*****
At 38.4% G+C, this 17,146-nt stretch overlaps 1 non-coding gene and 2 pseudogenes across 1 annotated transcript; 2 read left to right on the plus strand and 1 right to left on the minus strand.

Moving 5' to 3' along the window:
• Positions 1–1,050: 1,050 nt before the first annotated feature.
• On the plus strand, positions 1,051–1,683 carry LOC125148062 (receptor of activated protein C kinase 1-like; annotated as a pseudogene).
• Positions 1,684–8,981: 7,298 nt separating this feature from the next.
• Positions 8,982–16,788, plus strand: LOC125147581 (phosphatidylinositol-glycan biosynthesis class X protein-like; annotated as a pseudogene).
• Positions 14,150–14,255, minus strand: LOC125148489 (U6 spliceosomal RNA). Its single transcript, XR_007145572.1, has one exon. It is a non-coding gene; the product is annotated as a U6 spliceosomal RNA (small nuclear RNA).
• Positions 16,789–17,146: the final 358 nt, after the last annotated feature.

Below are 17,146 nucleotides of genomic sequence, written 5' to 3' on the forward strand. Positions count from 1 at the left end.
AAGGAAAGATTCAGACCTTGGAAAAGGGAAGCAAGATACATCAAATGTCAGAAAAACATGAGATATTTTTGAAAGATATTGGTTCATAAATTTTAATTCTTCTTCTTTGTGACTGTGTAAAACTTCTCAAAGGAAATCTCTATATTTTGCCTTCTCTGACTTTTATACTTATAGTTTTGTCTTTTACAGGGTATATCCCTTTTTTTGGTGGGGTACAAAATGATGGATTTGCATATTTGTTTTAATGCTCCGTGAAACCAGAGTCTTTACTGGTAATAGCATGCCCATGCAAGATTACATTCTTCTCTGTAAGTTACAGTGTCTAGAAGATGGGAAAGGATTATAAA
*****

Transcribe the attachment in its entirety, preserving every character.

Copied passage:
At 38.4% G+C, this 17,146-nt stretch overlaps 1 non-coding gene and 2 pseudogenes across 1 annotated transcript; 2 read left to right on the plus strand and 1 right to left on the minus strand.

Moving 5' to 3' along the window:
• Positions 1–1,050: 1,050 nt before the first annotated feature.
• On the plus strand, positions 1,051–1,683 carry LOC125148062 (receptor of activated protein C kinase 1-like; annotated as a pseudogene).
• Positions 1,684–8,981: 7,298 nt separating this feature from the next.
• Positions 8,982–16,788, plus strand: LOC125147581 (phosphatidylinositol-glycan biosynthesis class X protein-like; annotated as a pseudogene).
• Positions 14,150–14,255, minus strand: LOC125148489 (U6 spliceosomal RNA). Its single transcript, XR_007145572.1, has one exon. It is a non-coding gene; the product is annotated as a U6 spliceosomal RNA (small nuclear RNA).
• Positions 16,789–17,146: the final 358 nt, after the last annotated feature.

Below are 17,146 nucleotides of genomic sequence, written 5' to 3' on the forward strand. Positions count from 1 at the left end.
AAGGAAAGATTCAGACCTTGGAAAAGGGAAGCAAGATACATCAAATGTCAGAAAAACATGAGATATTTTTGAAAGATATTGGTTCATAAATTTTAATTCTTCTTCTTTGTGACTGTGTAAAACTTCTCAAAGGAAATCTCTATATTTTGCCTTCTCTGACTTTTATACTTATAGTTTTGTCTTTTACAGGGTATATCCCTTTTTTTGGTGGGGTACAAAATGATGGATTTGCATATTTGTTTTAATGCTCCGTGAAACCAGAGTCTTTACTGGTAATAGCATGCCCATGCAAGATTACATTCTTCTCTGTAAGTTACAGTGTCTAGAAGATGGGAAAGGATTATAAA